Relative Abundance, Species Richness, and Community Composition of Trophic Groups

Overall, the relative abundance of trophic groups declined in the order phagotrophs (52.1%), animal parasites (28.7%), photoautotrophs (12.2%), plant parasites (0.8%), and symbionts 0.1%); based on standardized data. About 6% of all sequences could not be assigned to any trophic group and were grouped as “undetermined.” Generally, in rainforest animal parasites and phagotrophs were the dominating groups, followed by undetermined, photoautotrophs, plant parasites and symbionts (Figure 2). In jungle rubber, phagotrophs were dominating, followed by animal parasites, photoautotrophs, undetermined, plant parasites and symbionts. Also, in rubber plantation phagotrophs dominated, followed by animal parasites, photoautotrophs, undetermined, plant parasites and symbionts. In oil palm plantation phagotrophs were dominant, followed by photoautotrophs, animal parasites, undetermined, plant parasites and symbionts.

FIGURE 2
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Figure 2. Relative OTU abundance of trophic groups of protists in the soil of rainforest (F), jungle rubber (J), rubber plantations (R), and oil palm plantations (O), based on standardized data.

Phagotrophs

The relative OTU richness of phagotrophs was high in oil palm plantations, low in rubber plantations and intermediate in rainforest and jungle rubber (F3,27 = 4.1, p = 0.02; Figure 3A). By contrast, the relative OTU abundance of phagotrophs was similar in jungle rubber, and rubber and oil palm plantations, but significantly lower in rainforest (F3,27 = 9.2, p < 0.001; Figure 3B).

FIGURE 3
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Figure 3. Relative OTU richness (A) and relative OTU abundance (B) of trophic groups of protists in soil of four land-use systems: rainforest (F), jungle rubber (J), rubber plantations (R), and oil palm plantations (O). Bars sharing the same letter do not differ significantly (Tukey’s HSD test, p < 0.05).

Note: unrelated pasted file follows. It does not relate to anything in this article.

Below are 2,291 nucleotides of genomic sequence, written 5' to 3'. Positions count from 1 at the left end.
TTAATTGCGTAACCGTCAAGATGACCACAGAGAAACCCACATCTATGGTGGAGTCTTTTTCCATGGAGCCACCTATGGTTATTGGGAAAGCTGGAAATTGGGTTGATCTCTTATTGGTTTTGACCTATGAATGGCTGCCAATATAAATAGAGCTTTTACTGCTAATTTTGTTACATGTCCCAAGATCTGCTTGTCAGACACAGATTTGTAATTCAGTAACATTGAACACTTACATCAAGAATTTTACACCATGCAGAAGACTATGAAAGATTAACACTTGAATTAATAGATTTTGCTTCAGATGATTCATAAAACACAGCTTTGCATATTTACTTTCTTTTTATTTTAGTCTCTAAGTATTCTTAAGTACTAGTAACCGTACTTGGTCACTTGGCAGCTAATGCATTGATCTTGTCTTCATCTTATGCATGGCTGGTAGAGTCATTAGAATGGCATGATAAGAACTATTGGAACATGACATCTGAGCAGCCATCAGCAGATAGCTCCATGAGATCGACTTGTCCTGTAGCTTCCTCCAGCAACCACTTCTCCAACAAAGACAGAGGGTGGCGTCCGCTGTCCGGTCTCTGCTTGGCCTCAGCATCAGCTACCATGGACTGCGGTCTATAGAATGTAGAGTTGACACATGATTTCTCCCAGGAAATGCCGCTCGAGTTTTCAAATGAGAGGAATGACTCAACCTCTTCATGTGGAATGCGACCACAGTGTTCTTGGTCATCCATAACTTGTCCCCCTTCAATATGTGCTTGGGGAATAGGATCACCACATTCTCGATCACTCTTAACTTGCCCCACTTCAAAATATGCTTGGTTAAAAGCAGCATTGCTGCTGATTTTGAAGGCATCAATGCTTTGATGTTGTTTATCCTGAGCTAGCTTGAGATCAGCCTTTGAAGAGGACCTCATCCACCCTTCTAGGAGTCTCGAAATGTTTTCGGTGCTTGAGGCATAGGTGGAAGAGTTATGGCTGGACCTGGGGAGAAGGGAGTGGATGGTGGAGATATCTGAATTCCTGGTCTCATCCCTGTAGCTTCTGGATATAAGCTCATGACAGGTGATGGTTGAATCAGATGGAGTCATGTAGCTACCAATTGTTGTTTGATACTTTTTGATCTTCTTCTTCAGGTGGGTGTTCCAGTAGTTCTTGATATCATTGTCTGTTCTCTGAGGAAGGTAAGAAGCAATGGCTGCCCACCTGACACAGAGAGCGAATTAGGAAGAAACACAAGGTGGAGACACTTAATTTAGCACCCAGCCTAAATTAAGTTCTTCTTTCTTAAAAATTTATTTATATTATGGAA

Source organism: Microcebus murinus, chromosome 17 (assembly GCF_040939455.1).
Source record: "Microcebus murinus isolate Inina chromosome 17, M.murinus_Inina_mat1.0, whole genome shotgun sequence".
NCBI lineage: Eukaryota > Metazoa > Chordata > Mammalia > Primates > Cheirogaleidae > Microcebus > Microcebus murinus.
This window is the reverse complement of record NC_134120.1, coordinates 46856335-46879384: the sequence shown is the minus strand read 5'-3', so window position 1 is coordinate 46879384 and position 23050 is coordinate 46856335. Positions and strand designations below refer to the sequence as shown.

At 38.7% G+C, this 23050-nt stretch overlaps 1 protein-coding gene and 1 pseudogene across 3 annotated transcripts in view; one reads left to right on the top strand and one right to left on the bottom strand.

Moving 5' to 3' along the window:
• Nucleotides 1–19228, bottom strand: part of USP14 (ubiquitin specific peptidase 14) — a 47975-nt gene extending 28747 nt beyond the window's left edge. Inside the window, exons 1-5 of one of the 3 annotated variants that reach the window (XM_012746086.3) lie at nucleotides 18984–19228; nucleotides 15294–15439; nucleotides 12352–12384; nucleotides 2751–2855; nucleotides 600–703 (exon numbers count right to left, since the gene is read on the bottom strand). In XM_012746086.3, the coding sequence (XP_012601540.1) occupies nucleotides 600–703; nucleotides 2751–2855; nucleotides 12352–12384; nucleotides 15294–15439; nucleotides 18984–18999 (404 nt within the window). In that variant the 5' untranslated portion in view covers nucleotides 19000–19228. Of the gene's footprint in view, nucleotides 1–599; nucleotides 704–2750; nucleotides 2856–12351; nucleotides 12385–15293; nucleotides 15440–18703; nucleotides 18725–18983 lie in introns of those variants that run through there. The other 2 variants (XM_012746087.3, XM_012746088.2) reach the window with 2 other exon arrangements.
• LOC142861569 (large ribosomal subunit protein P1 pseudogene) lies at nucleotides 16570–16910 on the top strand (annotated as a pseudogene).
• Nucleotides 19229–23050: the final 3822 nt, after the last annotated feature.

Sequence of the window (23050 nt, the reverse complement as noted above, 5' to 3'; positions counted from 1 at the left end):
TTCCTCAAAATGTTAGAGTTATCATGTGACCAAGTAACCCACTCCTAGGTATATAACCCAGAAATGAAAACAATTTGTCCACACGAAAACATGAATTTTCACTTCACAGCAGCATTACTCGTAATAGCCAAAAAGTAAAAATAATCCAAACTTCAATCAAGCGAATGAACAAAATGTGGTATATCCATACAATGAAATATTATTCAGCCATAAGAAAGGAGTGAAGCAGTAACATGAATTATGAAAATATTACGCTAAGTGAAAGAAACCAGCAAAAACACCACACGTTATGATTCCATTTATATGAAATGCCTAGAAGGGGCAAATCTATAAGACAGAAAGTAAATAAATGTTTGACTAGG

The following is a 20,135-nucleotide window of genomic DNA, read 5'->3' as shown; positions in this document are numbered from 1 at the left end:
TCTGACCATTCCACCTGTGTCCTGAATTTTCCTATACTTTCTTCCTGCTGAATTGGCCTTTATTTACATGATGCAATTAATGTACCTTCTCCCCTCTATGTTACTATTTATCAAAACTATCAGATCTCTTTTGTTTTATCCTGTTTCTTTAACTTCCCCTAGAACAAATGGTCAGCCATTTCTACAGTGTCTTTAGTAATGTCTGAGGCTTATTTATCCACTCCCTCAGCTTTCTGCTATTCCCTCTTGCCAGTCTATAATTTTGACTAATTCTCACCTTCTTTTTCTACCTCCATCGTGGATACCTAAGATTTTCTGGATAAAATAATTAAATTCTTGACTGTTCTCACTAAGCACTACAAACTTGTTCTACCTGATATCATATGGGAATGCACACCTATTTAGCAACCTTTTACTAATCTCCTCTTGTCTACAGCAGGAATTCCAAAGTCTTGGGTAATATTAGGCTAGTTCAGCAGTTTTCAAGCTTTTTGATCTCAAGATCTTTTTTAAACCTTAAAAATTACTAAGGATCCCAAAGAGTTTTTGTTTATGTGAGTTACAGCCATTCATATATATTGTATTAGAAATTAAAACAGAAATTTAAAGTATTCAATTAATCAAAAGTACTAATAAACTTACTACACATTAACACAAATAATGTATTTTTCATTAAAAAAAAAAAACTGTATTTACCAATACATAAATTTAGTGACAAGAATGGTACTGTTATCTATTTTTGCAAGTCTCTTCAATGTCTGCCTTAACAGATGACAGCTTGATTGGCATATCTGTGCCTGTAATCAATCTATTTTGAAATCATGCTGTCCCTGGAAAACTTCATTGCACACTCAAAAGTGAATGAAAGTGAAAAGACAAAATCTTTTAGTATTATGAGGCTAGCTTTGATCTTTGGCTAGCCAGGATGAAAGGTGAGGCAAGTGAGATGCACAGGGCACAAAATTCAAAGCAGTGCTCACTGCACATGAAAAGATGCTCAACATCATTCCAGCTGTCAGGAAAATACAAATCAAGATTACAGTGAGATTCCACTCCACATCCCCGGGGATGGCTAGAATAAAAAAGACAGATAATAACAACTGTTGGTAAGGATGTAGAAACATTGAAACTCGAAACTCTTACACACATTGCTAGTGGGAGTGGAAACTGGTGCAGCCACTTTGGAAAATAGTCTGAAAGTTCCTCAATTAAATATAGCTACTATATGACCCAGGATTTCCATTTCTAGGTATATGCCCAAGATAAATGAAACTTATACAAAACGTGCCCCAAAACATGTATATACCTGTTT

The DFA separated the communities of phagotrophs of the four land-use systems (Wilks’ λ = 0.2, F12,235 = 17.5, p < 0.001, Figure 4A). The community of phagotrophs in rainforest was separated from that in oil palm (MD2 = 21.0, p < 0.001) and rubber plantations (MD2 = 15.6, p < 0.001), and less pronounced also from that in jungle rubber (MD2 = 3.2, p < 0.001). Similar to total protists, the community composition of phagotrophs in jungle rubber was similar to that in rubber plantations (MD2 = 4.7, p < 0.001) and more distinct from that in oil palm plantations (MD2 = 9.0, p < 0.001). The communities in rubber and oil palm plantations also differed significantly (MD2 = 1.9, p < 0.001), but in part communities overlapped widely.

FIGURE 4
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Figure 4. Discriminant function analyses of five trophic groups of protists (A) phagotrophs, (B) animal parasites, (C) photoautotrophs, (D) plant parasites, (E) symbionts, and of undetermined protists (F) from four land-use systems (rainforest, jungle rubber, rubber plantation, and oil palm plantation). Ellipses drawn for visualization of the respective land-use systems include 75% of the respective plots.

The dominance of phagotrophic species changed between land-use systems. Across all land-use systems the most dominant OTU was assigned to Ischnamoeba sp. (Variosea, Amoebozoa). It represented 8.1% of the protists relative abundance and reached 11.1% in rainforest, 10.0% in jungle rubber, 5.8% in rubber, and 6.4% in oil palm plantations. In rainforest Bodomorpha sp. (Sarcomonadea, Cercozoa) was the second dominant OTU followed by Palpitomonas sp. (Palpitea, Cryptista), BOLA868 (Tubulinea, Amoebozoa), Lacrymaria sp. (Litostomatea, Ciliophora), Telonema (Harosa, incertae sedis), and different Heteromita spp. (Sarcomonadea, Cercozoa). In jungle rubber, the dominance of OTUs differed from that in rainforest. Following Ischnamoeba sp., Discicristoidea (Nucletmycea) species were as abundant as Palpitomonas sp., followed by Bodomorpha sp., BOLA868, Schizoplasmodium sp. (Protostelea, Amoebozoa), Platyophrya sp. (Colpodea, Ciliophora), Vermamoeba sp. (Tubulinea, Amoebozoa), Acanthamoeba sp. (Discosea, Amoebozoa) and Heteromita sp. Similarly, in rubber plantations Ischnamoeba sp. was followed by Discicristoidea species, BOLA868, Heteromita spp., Palpitomonas sp., Telonema sp., another Glissomonadida, and a different Discicristoidea species. In oil palm plantations Ischnamoeba sp. was followed by Heteromita spp., Telonema sp., a member of Discicristoidea (different species than in jungle rubber), Palpitomonas sp., Cercomonas sp. (Sarcomonadea, Cercozoa), Eocercomonas sp. (Sarcomonadea, Cercozoa), and Ceratomyxella sp. (Protostelea, Amoebozoa).